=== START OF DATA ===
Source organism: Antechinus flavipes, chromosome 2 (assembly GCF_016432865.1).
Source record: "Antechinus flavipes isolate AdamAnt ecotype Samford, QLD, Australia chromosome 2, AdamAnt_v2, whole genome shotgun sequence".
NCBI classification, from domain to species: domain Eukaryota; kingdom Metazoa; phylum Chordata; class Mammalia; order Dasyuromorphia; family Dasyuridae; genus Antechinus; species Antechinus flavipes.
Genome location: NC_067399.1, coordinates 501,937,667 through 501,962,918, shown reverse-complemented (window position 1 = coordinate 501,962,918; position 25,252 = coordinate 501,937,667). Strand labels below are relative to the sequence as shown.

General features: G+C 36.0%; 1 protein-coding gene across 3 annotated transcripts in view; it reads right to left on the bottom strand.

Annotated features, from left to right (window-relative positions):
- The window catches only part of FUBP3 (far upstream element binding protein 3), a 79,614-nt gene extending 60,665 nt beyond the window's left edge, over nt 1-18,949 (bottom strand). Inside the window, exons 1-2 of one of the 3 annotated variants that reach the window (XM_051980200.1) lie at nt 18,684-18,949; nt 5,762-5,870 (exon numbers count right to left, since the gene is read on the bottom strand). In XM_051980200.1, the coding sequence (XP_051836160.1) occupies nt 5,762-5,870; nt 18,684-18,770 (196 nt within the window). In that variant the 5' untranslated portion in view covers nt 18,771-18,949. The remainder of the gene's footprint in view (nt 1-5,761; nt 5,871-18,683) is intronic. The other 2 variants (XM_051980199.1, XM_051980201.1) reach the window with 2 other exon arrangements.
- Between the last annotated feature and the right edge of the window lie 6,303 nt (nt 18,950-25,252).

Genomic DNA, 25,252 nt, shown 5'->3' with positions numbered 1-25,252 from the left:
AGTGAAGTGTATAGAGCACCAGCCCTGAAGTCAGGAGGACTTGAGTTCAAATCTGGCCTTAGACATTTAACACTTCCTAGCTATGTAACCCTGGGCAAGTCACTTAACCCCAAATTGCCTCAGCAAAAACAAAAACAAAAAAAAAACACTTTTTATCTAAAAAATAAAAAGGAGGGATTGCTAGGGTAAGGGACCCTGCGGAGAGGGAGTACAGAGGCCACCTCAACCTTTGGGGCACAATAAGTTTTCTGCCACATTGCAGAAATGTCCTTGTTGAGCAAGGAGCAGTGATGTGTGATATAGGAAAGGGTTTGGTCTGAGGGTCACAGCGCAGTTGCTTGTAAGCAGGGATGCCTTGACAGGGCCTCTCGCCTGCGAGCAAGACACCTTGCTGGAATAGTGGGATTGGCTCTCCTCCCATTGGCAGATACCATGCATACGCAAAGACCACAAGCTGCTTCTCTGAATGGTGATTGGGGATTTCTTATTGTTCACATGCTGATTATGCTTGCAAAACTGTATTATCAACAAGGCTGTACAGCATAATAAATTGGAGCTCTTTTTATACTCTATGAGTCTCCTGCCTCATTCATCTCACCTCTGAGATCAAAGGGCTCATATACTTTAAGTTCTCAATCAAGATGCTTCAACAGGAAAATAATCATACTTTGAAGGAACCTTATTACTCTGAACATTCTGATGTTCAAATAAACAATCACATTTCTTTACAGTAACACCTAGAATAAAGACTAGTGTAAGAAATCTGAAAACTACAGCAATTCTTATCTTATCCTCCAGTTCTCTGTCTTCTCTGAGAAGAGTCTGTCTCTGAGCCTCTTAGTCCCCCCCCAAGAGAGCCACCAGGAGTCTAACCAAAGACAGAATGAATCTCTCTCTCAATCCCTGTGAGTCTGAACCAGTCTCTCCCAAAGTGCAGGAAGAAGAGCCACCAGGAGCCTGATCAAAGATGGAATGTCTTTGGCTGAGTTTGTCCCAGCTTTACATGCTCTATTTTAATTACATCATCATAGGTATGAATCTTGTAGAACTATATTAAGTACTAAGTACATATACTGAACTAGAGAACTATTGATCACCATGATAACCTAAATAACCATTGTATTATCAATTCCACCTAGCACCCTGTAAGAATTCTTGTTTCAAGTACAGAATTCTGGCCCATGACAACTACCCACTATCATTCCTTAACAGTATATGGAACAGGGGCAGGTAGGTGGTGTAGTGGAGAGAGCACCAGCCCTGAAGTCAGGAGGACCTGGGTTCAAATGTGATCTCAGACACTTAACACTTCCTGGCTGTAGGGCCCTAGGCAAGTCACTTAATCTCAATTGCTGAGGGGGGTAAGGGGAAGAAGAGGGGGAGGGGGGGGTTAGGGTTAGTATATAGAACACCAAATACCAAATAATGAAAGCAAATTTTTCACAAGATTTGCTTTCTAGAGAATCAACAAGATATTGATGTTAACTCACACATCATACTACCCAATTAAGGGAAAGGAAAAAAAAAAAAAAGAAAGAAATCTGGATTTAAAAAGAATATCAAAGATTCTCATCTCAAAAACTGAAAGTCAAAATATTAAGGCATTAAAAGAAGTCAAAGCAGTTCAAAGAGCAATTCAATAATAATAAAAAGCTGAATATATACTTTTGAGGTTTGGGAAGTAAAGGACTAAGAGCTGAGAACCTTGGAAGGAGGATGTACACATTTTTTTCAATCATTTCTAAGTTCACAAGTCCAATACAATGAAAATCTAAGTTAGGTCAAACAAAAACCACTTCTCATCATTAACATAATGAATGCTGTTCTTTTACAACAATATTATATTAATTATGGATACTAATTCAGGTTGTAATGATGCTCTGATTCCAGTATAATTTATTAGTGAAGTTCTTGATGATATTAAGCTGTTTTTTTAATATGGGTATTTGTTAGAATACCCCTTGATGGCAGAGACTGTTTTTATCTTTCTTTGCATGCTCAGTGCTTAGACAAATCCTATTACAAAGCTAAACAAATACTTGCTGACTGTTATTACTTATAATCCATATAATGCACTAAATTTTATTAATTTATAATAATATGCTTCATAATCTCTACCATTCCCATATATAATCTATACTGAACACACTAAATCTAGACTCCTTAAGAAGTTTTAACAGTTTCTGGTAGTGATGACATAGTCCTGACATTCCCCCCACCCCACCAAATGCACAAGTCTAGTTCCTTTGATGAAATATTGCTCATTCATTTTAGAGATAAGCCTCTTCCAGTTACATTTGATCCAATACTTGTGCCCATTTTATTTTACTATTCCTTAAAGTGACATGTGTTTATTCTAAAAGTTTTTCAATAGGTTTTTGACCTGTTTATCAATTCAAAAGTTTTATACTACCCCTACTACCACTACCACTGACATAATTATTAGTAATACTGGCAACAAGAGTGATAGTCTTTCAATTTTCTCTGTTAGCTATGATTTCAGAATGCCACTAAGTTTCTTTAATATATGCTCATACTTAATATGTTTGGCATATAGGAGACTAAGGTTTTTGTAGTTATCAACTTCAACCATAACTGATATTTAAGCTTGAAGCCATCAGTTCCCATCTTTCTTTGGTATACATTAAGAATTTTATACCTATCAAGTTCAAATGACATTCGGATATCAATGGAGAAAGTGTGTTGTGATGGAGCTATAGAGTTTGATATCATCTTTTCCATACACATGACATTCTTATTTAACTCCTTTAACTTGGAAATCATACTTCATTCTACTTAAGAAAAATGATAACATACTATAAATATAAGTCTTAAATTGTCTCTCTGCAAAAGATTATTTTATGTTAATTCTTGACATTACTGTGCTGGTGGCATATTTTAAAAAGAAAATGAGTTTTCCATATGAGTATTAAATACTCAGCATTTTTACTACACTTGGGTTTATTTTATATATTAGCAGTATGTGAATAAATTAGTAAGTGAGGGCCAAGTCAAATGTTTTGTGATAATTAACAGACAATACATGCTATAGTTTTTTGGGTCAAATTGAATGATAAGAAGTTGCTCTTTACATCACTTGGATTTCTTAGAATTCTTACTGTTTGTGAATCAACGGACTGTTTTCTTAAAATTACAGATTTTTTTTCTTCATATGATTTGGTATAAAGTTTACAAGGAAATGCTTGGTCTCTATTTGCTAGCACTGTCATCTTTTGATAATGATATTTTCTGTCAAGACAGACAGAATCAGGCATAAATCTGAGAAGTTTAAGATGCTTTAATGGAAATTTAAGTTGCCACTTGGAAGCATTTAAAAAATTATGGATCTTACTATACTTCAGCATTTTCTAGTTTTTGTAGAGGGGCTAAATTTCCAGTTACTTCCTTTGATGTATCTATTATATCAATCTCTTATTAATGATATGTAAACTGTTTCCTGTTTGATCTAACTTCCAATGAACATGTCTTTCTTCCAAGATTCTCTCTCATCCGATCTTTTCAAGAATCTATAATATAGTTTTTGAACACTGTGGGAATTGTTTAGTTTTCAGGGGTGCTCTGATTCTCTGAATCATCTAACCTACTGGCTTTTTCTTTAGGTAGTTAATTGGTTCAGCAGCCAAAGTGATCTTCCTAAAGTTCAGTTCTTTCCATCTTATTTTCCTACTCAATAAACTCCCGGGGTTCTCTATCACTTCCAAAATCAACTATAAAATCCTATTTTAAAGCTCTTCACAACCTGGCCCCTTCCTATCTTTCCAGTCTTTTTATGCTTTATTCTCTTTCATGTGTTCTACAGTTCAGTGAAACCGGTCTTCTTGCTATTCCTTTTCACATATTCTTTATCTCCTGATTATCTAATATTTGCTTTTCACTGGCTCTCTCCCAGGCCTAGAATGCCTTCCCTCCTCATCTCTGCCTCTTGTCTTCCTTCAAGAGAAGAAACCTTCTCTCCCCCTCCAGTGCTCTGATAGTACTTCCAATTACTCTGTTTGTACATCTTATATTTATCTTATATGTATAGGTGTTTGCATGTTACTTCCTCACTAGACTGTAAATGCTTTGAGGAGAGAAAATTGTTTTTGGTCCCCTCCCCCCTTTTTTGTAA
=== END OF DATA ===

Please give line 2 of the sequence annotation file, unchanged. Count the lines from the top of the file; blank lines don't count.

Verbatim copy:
Source record: "Antechinus flavipes isolate AdamAnt ecotype Samford, QLD, Australia chromosome 2, AdamAnt_v2, whole genome shotgun sequence".